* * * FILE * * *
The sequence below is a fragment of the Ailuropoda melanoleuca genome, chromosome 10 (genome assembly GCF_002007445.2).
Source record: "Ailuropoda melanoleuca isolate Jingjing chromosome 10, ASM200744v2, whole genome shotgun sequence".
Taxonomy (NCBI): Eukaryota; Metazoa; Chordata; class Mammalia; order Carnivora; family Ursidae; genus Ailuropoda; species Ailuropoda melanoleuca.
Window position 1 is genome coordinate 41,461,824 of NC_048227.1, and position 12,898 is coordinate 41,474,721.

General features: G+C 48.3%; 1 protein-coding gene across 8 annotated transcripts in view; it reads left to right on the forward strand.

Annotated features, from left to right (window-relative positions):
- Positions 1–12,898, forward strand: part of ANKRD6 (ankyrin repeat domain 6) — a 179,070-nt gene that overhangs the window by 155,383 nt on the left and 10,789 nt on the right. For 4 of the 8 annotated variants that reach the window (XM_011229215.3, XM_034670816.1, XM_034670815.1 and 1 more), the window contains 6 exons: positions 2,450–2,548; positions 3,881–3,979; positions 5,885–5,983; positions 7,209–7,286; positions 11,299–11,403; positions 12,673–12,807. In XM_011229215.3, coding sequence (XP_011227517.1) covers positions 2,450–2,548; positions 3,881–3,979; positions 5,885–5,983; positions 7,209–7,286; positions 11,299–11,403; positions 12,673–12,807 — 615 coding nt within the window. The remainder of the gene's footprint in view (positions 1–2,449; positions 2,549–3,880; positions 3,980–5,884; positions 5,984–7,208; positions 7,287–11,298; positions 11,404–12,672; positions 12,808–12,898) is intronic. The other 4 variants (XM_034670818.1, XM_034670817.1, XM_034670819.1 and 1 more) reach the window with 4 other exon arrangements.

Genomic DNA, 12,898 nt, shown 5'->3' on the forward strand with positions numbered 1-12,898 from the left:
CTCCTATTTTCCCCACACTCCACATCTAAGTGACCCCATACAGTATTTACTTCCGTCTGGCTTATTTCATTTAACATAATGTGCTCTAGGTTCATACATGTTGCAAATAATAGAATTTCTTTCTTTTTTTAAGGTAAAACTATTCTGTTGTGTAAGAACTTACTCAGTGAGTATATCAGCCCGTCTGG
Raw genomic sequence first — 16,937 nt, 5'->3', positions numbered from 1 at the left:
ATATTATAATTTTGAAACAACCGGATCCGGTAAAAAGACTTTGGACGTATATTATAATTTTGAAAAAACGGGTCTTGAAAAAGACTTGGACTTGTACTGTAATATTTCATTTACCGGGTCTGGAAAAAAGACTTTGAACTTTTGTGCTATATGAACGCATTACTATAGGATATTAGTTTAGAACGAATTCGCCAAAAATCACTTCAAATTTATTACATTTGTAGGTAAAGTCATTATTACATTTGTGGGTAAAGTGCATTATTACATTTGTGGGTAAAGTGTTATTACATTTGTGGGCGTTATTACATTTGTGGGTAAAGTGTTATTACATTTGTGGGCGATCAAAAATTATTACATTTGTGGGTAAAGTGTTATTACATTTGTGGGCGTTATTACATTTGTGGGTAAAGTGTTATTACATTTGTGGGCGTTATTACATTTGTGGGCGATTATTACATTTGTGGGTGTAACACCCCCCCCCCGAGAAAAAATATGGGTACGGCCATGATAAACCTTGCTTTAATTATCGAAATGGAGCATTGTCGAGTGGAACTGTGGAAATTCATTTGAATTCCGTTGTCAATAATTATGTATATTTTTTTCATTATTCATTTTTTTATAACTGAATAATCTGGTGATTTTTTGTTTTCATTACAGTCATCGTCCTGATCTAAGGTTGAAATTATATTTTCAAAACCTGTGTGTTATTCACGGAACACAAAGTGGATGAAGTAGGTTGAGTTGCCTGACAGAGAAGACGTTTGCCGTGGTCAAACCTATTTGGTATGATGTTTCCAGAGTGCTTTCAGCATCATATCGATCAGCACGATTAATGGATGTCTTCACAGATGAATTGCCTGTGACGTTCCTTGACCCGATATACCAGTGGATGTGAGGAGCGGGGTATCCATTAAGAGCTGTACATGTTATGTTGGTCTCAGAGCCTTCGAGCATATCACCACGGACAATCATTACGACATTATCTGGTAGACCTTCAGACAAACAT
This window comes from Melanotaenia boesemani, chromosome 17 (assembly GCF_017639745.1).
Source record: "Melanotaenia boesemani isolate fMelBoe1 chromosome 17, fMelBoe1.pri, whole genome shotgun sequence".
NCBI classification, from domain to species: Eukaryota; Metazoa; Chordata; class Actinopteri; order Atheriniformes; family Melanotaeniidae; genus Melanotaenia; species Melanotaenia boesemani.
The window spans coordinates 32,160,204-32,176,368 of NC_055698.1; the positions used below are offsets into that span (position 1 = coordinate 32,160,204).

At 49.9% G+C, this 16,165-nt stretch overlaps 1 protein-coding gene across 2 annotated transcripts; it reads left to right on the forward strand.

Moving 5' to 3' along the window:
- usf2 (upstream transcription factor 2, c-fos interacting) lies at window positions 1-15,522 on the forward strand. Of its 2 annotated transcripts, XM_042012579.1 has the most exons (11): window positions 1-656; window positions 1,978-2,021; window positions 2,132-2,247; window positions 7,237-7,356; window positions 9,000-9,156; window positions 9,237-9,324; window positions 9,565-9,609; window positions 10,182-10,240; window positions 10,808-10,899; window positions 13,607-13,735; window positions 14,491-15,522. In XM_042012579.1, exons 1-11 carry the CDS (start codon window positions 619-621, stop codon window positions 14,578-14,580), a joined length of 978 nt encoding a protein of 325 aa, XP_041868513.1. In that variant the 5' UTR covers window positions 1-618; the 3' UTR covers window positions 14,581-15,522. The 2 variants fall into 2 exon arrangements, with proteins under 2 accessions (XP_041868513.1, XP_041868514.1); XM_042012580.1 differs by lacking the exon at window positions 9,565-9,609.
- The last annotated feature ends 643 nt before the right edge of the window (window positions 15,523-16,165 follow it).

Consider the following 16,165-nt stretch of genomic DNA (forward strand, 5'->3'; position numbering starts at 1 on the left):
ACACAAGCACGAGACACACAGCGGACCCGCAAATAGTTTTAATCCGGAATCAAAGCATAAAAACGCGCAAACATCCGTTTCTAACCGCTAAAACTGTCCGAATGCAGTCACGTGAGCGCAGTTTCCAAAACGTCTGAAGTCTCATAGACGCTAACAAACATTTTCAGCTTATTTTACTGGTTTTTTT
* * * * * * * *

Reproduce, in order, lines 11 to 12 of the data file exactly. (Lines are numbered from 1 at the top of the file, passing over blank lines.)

ATATTATAATTTTGAAACAACCGGATCCGGTAAAAAGACTTTGGACGTATATTATAATTTTGAAAAAACGGGTCTTGAAAAAGACTTGGACTTGTACTGTAATATTTCATTTACCGGGTCTGGAAAAAAGACTTTGAACTTTTGTGCTATATGAACGCATTACTATAGGATATTAGTTTAGAACGAATTCGCCAAAAATCACTTCAAATTTATTACATTTGTAGGTAAAGTCATTATTACATTTGTGGGTAAAGTGCATTATTACATTTGTGGGTAAAGTGTTATTACATTTGTGGGCGTTATTACATTTGTGGGTAAAGTGTTATTACATTTGTGGGCGATCAAAAATTATTACATTTGTGGGTAAAGTGTTATTACATTTGTGGGCGTTATTACATTTGTGGGTAAAGTGTTATTACATTTGTGGGCGTTATTACATTTGTGGGCGATTATTACATTTGTGGGTGTAACACCCCCCCCCCGAGAAAAAATATGGGTACGGCCATGATAAACCTTGCTTTAATTATCGAAATGGAGCATTGTCGAGTGGAACTGTGGAAATTCATTTGAATTCCGTTGTCAATAATTATGTATATTTTTTTCATTATTCATTTTTTTATAACTGAATAATCTGGTGATTTTTTGTTTTCATTACAGTCATCGTCCTGATCTAAGGTTGAAATTATATTTTCAAAACCTGTGTGTTATTCACGGAACACAAAGTGGATGAAGTAGGTTGAGTTGCCTGACAGAGAAGACGTTTGCCGTGGTCAAACCTATTTGGTATGATGTTTCCAGAGTGCTTTCAGCATCATATCGATCAGCACGATTAATGGATGTCTTCACAGATGAATTGCCTGTGACGTTCCTTGACCCGATATACCAGTGGATGTGAGGAGCGGGGTATCCATTAAGAGCTGTACATGTTATGTTGGTCTCAGAGCCTTCGAGCATATCACCACGGACAATCATTACGACATTATCTGGTAGACCTTCAGACAAACAT
This window comes from Melanotaenia boesemani, chromosome 17 (assembly GCF_017639745.1).